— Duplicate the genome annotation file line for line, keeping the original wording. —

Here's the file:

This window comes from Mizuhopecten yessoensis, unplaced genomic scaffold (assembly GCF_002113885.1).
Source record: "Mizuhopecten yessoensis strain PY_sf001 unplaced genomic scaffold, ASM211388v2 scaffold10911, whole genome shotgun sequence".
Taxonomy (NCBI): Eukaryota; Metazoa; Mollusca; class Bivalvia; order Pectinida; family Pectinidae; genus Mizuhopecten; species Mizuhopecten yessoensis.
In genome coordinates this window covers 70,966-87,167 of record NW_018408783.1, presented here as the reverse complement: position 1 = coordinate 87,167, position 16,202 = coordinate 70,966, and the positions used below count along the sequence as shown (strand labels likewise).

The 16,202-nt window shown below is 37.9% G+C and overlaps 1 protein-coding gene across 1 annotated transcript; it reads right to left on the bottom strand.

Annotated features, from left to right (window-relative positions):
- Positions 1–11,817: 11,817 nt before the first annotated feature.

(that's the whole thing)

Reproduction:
This window comes from Mizuhopecten yessoensis, unplaced genomic scaffold (assembly GCF_002113885.1).
Source record: "Mizuhopecten yessoensis strain PY_sf001 unplaced genomic scaffold, ASM211388v2 scaffold10911, whole genome shotgun sequence".
Taxonomy (NCBI): Eukaryota; Metazoa; Mollusca; class Bivalvia; order Pectinida; family Pectinidae; genus Mizuhopecten; species Mizuhopecten yessoensis.
In genome coordinates this window covers 70,966-87,167 of record NW_018408783.1, presented here as the reverse complement: position 1 = coordinate 87,167, position 16,202 = coordinate 70,966, and the positions used below count along the sequence as shown (strand labels likewise).

The 16,202-nt window shown below is 37.9% G+C and overlaps 1 protein-coding gene across 1 annotated transcript; it reads right to left on the bottom strand.

Annotated features, from left to right (window-relative positions):
- Positions 1–11,817: 11,817 nt before the first annotated feature.